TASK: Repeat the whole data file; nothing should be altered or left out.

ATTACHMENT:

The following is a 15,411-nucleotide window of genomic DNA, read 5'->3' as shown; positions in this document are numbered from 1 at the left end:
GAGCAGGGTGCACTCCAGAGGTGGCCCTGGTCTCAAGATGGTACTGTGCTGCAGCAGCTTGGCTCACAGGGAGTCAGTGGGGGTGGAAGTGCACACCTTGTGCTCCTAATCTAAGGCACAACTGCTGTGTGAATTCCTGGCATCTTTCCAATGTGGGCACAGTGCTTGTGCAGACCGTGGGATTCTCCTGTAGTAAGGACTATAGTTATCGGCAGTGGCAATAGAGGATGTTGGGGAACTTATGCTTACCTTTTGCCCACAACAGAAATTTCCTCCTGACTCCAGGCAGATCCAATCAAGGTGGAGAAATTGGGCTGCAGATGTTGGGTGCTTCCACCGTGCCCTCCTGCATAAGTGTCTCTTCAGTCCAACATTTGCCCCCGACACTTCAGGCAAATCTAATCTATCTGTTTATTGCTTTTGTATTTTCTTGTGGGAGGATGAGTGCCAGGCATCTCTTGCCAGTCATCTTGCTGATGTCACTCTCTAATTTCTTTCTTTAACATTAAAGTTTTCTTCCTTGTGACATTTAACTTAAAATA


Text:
The following is a 15,411-nucleotide window of genomic DNA, read 5'->3' as shown; positions in this document are numbered from 1 at the left end:
GAGCAGGGTGCACTCCAGAGGTGGCCCTGGTCTCAAGATGGTACTGTGCTGCAGCAGCTTGGCTCACAGGGAGTCAGTGGGGGTGGAAGTGCACACCTTGTGCTCCTAATCTAAGGCACAACTGCTGTGTGAATTCCTGGCATCTTTCCAATGTGGGCACAGTGCTTGTGCAGACCGTGGGATTCTCCTGTAGTAAGGACTATAGTTATCGGCAGTGGCAATAGAGGATGTTGGGGAACTTATGCTTACCTTTTGCCCACAACAGAAATTTCCTCCTGACTCCAGGCAGATCCAATCAAGGTGGAGAAATTGGGCTGCAGATGTTGGGTGCTTCCACCGTGCCCTCCTGCATAAGTGTCTCTTCAGTCCAACATTTGCCCCCGACACTTCAGGCAAATCTAATCTATCTGTTTATTGCTTTTGTATTTTCTTGTGGGAGGATGAGTGCCAGGCATCTCTTGCCAGTCATCTTGCTGATGTCACTCTCTAATTTCTTTCTTTAACATTAAAGTTTTCTTCCTTGTGACATTTAACTTAAAATA